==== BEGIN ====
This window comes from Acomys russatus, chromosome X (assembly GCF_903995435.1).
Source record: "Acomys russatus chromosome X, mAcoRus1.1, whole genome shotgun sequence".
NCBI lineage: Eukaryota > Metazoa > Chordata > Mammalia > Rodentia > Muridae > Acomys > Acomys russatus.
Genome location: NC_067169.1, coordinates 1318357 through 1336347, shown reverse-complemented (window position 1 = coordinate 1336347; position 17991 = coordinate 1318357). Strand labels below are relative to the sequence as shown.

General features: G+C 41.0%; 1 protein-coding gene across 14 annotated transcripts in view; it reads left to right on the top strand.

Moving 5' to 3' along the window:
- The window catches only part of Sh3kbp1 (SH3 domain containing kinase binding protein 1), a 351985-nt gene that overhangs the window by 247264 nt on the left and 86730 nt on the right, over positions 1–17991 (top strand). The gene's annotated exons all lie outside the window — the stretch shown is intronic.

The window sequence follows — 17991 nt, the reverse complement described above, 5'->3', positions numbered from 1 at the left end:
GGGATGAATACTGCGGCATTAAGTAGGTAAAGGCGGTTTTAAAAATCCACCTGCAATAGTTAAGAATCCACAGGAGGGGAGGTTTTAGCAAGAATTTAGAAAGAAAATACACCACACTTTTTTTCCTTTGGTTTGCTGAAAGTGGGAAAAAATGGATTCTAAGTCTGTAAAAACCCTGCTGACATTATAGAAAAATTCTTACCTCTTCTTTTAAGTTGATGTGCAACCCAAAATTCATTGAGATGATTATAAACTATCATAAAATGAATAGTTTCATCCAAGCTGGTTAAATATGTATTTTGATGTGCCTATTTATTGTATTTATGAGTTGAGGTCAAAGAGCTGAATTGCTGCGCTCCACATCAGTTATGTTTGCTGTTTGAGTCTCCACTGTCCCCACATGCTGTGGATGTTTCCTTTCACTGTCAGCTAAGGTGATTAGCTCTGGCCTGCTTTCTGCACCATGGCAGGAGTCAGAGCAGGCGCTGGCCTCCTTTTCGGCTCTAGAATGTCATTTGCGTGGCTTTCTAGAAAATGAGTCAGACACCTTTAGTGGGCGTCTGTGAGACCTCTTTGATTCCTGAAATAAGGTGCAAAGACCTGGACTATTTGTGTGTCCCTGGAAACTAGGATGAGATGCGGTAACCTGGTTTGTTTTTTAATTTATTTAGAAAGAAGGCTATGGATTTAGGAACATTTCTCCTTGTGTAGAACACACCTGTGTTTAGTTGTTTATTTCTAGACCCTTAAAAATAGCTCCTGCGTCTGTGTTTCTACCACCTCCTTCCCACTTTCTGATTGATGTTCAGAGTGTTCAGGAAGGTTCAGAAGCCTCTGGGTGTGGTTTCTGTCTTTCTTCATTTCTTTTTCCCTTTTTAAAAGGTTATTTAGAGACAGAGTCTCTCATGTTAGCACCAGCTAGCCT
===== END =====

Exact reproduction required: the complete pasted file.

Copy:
This window comes from Acomys russatus, chromosome X (assembly GCF_903995435.1).
Source record: "Acomys russatus chromosome X, mAcoRus1.1, whole genome shotgun sequence".
NCBI lineage: Eukaryota > Metazoa > Chordata > Mammalia > Rodentia > Muridae > Acomys > Acomys russatus.
Genome location: NC_067169.1, coordinates 1318357 through 1336347, shown reverse-complemented (window position 1 = coordinate 1336347; position 17991 = coordinate 1318357). Strand labels below are relative to the sequence as shown.

General features: G+C 41.0%; 1 protein-coding gene across 14 annotated transcripts in view; it reads left to right on the top strand.

Moving 5' to 3' along the window:
- The window catches only part of Sh3kbp1 (SH3 domain containing kinase binding protein 1), a 351985-nt gene that overhangs the window by 247264 nt on the left and 86730 nt on the right, over positions 1–17991 (top strand). The gene's annotated exons all lie outside the window — the stretch shown is intronic.

The window sequence follows — 17991 nt, the reverse complement described above, 5'->3', positions numbered from 1 at the left end:
GGGATGAATACTGCGGCATTAAGTAGGTAAAGGCGGTTTTAAAAATCCACCTGCAATAGTTAAGAATCCACAGGAGGGGAGGTTTTAGCAAGAATTTAGAAAGAAAATACACCACACTTTTTTTCCTTTGGTTTGCTGAAAGTGGGAAAAAATGGATTCTAAGTCTGTAAAAACCCTGCTGACATTATAGAAAAATTCTTACCTCTTCTTTTAAGTTGATGTGCAACCCAAAATTCATTGAGATGATTATAAACTATCATAAAATGAATAGTTTCATCCAAGCTGGTTAAATATGTATTTTGATGTGCCTATTTATTGTATTTATGAGTTGAGGTCAAAGAGCTGAATTGCTGCGCTCCACATCAGTTATGTTTGCTGTTTGAGTCTCCACTGTCCCCACATGCTGTGGATGTTTCCTTTCACTGTCAGCTAAGGTGATTAGCTCTGGCCTGCTTTCTGCACCATGGCAGGAGTCAGAGCAGGCGCTGGCCTCCTTTTCGGCTCTAGAATGTCATTTGCGTGGCTTTCTAGAAAATGAGTCAGACACCTTTAGTGGGCGTCTGTGAGACCTCTTTGATTCCTGAAATAAGGTGCAAAGACCTGGACTATTTGTGTGTCCCTGGAAACTAGGATGAGATGCGGTAACCTGGTTTGTTTTTTAATTTATTTAGAAAGAAGGCTATGGATTTAGGAACATTTCTCCTTGTGTAGAACACACCTGTGTTTAGTTGTTTATTTCTAGACCCTTAAAAATAGCTCCTGCGTCTGTGTTTCTACCACCTCCTTCCCACTTTCTGATTGATGTTCAGAGTGTTCAGGAAGGTTCAGAAGCCTCTGGGTGTGGTTTCTGTCTTTCTTCATTTCTTTTTCCCTTTTTAAAAGGTTATTTAGAGACAGAGTCTCTCATGTTAGCACCAGCTAGCCT